Posts Tagged ‘Nobel Prize’
August 7, 2014 | by Dan Piepenbring
As a child in suburban Connecticut, I had always considered the purl of the Good Humor truck to be more closely akin to a cricket’s chirp or the sound of summer rain: a seasonal gift, wreathed in sweet associations … [but] it is a grave error to assume that ice cream consumption requires hot weather. If that were the case, wouldn’t Ben Cohen and Jerry Greenfield have established their first ice cream parlor in Tallahassee instead of Burlington, Vermont, which averages 161 annual days of frost? … Wouldn’t John Goddard, an outdoorsman of my acquaintance, have arranged for a thermos of hot chicken soup instead of a half gallon of French vanilla ice cream with raspberry topping to be airdropped to him on the summit of Mount Rainier? And wouldn’t the Nobel Prize banquet, held every year in Stockholm on the tenth of December, conclude with crepes Suzette instead of glace Nobel? As the lights dim, a procession of uniformed servitors marches down the grand staircase, each bearing on a silver salver a large cake surrounded by spun sugar. Projecting from the cake is a dome of ice cream. Projecting from the dome is an obelisk of ice cream. Projecting from the obelisk is a flame. When the laureates—who have already consumed the likes of homard en gelée à la crème de choux fleur et au caviar Kalix and ballotine de pintade avex sa garniture de pommes de terre de Laponie with no special fanfare—see what is heading their way, they invariably burst into applause.
—Anne Fadiman, born today in 1953, from her essay “Ice Cream”
July 14, 2014 | by Dan Piepenbring
Nadine Gordimer died yesterday in Johannesburg; she was ninety. Jannika Hurwitt described her, in an Art of Fiction interview published in our Summer 1983 issue, as “a petite, birdlike, soft-spoken woman”:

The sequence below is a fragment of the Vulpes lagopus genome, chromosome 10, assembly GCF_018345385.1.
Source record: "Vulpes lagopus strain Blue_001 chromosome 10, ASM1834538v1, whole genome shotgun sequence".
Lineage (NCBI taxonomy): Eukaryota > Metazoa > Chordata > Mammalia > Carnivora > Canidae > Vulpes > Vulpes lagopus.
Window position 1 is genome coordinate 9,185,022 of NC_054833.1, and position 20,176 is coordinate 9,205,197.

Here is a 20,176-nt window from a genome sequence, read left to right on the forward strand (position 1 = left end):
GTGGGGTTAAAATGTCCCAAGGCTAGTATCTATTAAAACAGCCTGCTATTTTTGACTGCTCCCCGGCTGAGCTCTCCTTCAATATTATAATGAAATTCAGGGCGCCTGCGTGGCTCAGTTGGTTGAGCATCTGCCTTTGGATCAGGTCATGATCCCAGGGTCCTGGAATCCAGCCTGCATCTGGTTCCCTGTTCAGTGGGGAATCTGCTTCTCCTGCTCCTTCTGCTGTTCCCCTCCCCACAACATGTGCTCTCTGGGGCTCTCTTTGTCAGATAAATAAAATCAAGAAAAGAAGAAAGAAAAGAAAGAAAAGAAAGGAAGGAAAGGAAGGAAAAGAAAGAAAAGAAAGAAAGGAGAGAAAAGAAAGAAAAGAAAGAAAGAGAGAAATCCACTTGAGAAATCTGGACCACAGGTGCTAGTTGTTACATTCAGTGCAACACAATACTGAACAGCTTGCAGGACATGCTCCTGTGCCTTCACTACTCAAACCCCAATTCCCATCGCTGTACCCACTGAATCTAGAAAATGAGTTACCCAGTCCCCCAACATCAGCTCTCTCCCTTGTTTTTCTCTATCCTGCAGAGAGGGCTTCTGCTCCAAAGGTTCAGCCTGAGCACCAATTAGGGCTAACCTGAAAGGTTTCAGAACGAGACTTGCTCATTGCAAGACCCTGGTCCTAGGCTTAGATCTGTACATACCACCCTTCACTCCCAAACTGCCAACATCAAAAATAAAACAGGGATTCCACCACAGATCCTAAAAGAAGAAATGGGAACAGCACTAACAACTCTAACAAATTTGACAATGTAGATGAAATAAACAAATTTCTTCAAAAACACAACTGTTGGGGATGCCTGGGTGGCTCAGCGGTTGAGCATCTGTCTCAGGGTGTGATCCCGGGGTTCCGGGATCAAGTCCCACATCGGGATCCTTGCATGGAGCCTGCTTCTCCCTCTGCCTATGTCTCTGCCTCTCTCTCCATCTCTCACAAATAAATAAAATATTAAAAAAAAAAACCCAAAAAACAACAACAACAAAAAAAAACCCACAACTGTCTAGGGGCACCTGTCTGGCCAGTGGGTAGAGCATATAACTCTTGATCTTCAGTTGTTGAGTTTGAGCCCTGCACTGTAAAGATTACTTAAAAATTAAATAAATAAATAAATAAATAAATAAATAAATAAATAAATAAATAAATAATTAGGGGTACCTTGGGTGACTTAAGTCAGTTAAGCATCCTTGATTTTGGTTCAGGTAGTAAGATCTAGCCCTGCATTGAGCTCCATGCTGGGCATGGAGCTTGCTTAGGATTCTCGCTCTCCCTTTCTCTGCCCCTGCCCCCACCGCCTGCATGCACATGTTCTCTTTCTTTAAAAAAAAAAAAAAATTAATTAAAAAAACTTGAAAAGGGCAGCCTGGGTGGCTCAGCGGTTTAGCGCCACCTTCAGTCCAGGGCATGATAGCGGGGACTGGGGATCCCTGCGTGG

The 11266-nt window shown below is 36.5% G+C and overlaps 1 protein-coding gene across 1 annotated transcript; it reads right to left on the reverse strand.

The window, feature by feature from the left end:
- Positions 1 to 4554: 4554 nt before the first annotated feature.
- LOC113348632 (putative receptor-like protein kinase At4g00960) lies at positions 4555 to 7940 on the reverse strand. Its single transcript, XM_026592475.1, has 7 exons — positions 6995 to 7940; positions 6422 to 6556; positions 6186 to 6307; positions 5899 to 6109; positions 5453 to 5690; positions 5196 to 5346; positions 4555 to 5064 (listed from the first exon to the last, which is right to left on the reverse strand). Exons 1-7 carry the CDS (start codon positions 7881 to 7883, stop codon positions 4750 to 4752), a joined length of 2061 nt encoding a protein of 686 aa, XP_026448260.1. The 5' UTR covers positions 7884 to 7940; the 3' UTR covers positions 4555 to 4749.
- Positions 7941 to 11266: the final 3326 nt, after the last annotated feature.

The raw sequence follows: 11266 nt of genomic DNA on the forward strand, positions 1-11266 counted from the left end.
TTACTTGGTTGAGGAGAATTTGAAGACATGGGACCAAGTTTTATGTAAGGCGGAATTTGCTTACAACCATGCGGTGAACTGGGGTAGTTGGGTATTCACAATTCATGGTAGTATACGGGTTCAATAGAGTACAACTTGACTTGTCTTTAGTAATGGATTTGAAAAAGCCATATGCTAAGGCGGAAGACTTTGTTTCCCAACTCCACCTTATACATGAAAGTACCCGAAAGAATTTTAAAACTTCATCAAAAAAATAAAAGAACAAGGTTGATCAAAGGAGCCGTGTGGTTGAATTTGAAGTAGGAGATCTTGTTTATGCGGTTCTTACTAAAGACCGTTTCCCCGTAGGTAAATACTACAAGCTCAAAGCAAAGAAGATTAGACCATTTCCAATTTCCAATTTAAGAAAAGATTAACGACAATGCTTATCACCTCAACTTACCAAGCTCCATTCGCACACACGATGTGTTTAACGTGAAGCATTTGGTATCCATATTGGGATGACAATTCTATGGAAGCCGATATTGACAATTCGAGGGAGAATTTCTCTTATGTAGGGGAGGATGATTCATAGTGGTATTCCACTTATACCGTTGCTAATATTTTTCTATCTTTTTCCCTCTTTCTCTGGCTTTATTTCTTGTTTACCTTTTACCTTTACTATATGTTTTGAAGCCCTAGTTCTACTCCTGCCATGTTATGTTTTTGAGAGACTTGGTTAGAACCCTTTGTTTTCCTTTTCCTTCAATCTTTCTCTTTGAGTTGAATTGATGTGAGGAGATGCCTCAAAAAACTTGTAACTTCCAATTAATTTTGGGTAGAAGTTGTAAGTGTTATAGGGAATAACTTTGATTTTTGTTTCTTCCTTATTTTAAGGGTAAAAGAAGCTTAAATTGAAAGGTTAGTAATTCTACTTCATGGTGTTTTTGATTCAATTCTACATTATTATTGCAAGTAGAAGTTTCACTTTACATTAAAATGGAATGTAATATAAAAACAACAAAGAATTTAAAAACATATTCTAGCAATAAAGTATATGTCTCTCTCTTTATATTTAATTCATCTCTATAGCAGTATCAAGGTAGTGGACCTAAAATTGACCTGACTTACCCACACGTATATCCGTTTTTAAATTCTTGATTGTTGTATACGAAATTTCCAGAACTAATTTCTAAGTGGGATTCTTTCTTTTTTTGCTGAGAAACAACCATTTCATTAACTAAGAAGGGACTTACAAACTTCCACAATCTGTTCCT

Gordimer manages to combine a fluidity and gentleness with the seemingly restrained and highly structured workings of her mind. It was as if the forty-odd years that she had devoted to writing had trained her to distill passion—and as a South African writer she is necessarily aware of being surrounded by passion on all sides—into form, whether of the written or spoken word.
As the Times obituary notes, Gordimer’s oeuvre constitutes “a social history as told through finely drawn portraits of the characters who peopled it … But some critics saw in her fiction a theme of personal as well as political liberation, reflecting her struggles growing up under the possessive, controlling watch of a mother trapped in an unhappy marriage.”
The Paris Review published three of Gordimer’s stories. The first, from 1956, is “Face from Atlantis” which appeared in our thirteenth issue, revealing her striking gifts as a portraitist:
Eileen had a favorite among the photographs of her, too … The photograph was taken in Austria, on one of Waldeck’s skiing holidays. It was a clear print and the snow was blindingly white. In the middle of the whiteness stood a young girl, laughing away from the camera in the direction of something or someone outside the picture. Her little face, burnished by the sun, shone dark against the snow. There was a highlight on each firm, round cheekbone, accentuated in laughter.